• Sukhoi Su-35: An evolution of the Su-30 series, the planned 11 Su-35s will provide the Indonesian Air Force with a 4.5 generation fighter aircraft, incorporating a range of advanced radar cross section reducing design traits and materials combined with super-manoeuvrable engines. Su-35 has a max speed of Mach 2.25 and combat range of about 1,580 kilometres. The aircraft are armed with a single 30mm cannon and are equipped with 12 hardpoints capable of carrying a variety of Russian made air-to-air, air-to-ground and air-to-surface munitions, including 'dumb' and 'smart' bombs with a maximum load capacity of about 18,000 pounds.  
  • Lockheed Martin F-16C/D: Indonesia's fleet of 32 F-16 variants serve as the backbone of the nation's Air Force in a variety of multi-role, interdiction, interception and air superiority roles. The aircraft have a combat range of about 550 kilometres with a max speed of Mach 1.2 (at sea level) and Mach 2 (at high altitude), and are armed with a single 20mm cannon and 11 hardpoints across the wings and fuselage supporting integration for advanced US made air-to-air, air-to-ground and air-to-surface munitions, including 'dumb' and 'smart' bombs and external fuel with a total capacity of about 17,000 pounds.

Indonesia's growing prosperity, combined with its strategic and tactical operating reality have resulted in growing pushes to modernise the capability of the Air Force, with a focus on 4.5 generation platforms and industrial development programs with nations like Russia and South Korea as the nation seeks to expand both the capability of its local defence industrial base and advanced manufacturing sectors and the capability of its own Air Force.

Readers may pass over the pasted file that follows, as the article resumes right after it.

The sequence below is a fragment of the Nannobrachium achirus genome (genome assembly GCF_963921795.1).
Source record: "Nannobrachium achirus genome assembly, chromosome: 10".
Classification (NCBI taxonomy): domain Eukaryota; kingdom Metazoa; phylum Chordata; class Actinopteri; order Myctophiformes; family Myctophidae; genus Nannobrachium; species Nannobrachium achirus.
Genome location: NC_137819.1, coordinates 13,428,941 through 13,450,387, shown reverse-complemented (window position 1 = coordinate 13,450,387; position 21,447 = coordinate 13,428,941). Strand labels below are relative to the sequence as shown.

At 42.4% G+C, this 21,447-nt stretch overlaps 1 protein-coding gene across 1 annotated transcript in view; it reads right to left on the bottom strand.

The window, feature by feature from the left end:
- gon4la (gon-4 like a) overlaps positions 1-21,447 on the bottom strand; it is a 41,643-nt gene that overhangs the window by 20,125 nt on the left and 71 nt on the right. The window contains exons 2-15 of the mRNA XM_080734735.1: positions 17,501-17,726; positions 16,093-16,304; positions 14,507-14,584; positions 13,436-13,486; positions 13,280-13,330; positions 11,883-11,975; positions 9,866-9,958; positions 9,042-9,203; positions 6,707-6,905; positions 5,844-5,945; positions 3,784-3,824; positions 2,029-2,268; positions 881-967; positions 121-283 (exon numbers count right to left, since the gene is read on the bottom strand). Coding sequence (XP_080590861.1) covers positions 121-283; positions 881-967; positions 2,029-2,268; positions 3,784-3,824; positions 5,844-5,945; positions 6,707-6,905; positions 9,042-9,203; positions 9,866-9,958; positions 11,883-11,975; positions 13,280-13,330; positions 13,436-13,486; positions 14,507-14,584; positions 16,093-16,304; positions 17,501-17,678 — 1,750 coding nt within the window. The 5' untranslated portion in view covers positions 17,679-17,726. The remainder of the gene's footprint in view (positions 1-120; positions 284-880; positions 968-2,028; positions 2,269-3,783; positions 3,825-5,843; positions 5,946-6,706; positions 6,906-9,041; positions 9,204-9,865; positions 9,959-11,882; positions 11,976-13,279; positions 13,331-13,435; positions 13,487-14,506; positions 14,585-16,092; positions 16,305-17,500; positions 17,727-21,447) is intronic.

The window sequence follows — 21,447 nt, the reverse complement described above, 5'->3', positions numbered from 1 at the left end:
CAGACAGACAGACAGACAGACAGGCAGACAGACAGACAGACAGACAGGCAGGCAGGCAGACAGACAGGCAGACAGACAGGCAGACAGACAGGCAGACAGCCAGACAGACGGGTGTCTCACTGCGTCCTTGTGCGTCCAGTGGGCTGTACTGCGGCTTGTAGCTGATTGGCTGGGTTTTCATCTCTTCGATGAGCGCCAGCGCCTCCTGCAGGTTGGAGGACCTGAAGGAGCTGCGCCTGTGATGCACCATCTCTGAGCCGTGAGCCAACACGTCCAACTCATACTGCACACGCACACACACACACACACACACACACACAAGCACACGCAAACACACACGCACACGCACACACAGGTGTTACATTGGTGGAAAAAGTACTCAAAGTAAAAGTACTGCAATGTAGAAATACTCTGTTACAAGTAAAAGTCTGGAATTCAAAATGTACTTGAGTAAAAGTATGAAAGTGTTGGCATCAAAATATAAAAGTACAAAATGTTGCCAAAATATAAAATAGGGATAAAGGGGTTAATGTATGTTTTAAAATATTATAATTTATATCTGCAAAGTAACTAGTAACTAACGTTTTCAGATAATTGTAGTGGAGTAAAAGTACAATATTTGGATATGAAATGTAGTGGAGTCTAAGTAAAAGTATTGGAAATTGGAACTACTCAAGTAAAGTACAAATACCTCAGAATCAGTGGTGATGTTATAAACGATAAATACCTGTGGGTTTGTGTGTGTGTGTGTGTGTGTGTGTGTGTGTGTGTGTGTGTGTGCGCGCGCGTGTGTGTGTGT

The Indonesian joint venture with Korea Aerospace Industries on the KF-X program, which is currently in development, seeks to provide both Indonesia and Korea with a low-observable, network-centric, twin engine fighter aircraft, with capabilities beyond both the Dassault Rafale and Eurofighter Typhoon, but less than the F-35.  

Royal Thai Air Force: Thailand's Air Force, like many of its south-east Asian counterparts, operates an ecclectic mix of third and fourth-generation fighter aircraft, ranging from ageing F-5s to more modern F-16 and Saab Gripen variants, each serving different tactical and strategic roles within the nation's Air Force.

  • Northrop F-5E: Originally designed and introduced in the late 1950s, the small fleet of F-5Es have served as Thailand's premier fighter since they were gifted as part of US anti-communist aid during the 1960s until the introduction of the F-16 and Gripen air frames. The F-5E has a range of about 1,405 kilometres and a max speed of Mach 1.6 (at altitude), and are armed with dual 20mm cannons and seven hardpoints across the wings and fuselage for integrating US manufactured air-to-air, air-to-ground and air-to-surface munitions, including 'dumb' and 'smart' bombs and external fuel with a total capacity of about 7,000 pounds. 
  • Lockheed Martin F-16ADF: Thailand's fleet of 38 F-16 variants serve as the backbone of the nation's Air Force in the air defence, interdiction, interception and air superiority roles. The aircraft have a combat range of about 550 kilometres with a max speed of Mach 1.2 (at sea level) and Mach 2 (at high altitude), and are armed with a single 20mm cannon and 11 hardpoints across the wings and fuselage supporting integration for advanced US made air-to-air, air-to-ground and air-to-surface munitions, including 'dumb' and 'smart' bombs and external fuel with a total capacity of about 17,000 pounds.       
  • Saab Gripen JAS 39C/D: The contentious purchase of the Gripen aircraft provides Thailand with an advanced fourth-generation platform to complement the role of the larger F-16 variants, with additional purchases expected to bring the Thai Gripen fleet to 18 air frames. The aircraft has a combat radius of 800 kilometres and max speed of Mach 2 (at high altitude), and is armed with a single 27mm cannon and eight external hardpoints across the wings and fuselage, capable of integrating both US and Swedish designed air-to-air, air-to-ground and air-to-surface munitions, including 'dumb' and 'smart' bombs and external fuel with a total capacity of about 11,700 pounds.

Having reviewed the developing fighter forces of Vietnam, Singapore, Malaysia, Indonesia and Thailand, let us know your thoughts on Australia's response in the comments section below, or get in touch with This email address is being protected from spambots. You need JavaScript enabled to view it..

 

 

Asia's up and coming fighter powers